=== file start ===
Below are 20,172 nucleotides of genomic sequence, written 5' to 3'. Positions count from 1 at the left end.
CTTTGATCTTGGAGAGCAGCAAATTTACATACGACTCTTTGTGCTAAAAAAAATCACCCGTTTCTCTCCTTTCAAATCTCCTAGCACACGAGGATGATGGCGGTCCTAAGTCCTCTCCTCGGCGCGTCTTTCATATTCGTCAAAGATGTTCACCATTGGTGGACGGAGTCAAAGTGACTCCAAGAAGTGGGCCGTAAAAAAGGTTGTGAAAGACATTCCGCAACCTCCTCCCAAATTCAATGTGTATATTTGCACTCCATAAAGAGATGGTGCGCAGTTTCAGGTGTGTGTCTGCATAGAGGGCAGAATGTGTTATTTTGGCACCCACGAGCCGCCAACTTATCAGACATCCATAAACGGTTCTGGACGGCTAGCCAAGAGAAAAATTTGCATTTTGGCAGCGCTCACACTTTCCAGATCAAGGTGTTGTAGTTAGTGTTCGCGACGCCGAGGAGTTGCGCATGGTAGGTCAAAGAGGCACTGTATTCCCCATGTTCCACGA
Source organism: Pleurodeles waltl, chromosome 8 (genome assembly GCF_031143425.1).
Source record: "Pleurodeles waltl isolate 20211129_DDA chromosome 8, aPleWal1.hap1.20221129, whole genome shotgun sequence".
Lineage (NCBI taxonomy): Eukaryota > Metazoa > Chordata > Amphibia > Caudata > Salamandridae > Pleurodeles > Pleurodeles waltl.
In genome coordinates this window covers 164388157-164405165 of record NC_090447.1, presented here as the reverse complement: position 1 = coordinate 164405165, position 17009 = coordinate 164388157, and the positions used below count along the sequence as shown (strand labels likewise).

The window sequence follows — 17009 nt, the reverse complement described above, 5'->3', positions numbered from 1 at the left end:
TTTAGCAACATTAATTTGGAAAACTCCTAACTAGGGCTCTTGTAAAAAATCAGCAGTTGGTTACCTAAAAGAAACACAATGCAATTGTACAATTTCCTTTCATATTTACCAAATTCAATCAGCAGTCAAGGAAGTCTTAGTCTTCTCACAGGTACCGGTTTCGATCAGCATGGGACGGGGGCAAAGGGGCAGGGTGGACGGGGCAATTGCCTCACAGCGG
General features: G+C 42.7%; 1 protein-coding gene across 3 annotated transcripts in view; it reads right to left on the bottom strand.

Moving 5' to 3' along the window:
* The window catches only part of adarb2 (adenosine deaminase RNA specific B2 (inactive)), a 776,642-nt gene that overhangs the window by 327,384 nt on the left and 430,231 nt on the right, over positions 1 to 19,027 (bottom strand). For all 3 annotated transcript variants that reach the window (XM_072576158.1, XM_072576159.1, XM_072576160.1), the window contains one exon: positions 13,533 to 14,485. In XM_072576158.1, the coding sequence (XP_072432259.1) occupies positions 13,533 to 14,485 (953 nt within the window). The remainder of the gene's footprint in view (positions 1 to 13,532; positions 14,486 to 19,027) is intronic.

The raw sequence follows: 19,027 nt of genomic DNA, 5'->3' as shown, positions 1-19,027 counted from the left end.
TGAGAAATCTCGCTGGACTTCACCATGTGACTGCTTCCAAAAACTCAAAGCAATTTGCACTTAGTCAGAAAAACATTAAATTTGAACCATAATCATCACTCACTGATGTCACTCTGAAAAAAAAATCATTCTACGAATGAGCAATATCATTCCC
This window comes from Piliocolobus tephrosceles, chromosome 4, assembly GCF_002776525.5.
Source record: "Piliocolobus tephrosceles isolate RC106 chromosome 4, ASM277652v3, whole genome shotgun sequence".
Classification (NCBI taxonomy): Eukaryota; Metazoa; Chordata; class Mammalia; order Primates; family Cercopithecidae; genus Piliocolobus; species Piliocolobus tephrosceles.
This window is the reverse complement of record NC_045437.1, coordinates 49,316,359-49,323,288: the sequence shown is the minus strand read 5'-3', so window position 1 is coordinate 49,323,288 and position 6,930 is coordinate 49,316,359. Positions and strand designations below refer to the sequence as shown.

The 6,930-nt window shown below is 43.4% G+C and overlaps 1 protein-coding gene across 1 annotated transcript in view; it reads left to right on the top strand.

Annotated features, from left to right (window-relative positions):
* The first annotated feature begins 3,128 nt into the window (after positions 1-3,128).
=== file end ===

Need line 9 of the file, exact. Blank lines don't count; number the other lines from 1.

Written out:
General features: G+C 42.7%; 1 protein-coding gene across 3 annotated transcripts in view; it reads right to left on the bottom strand.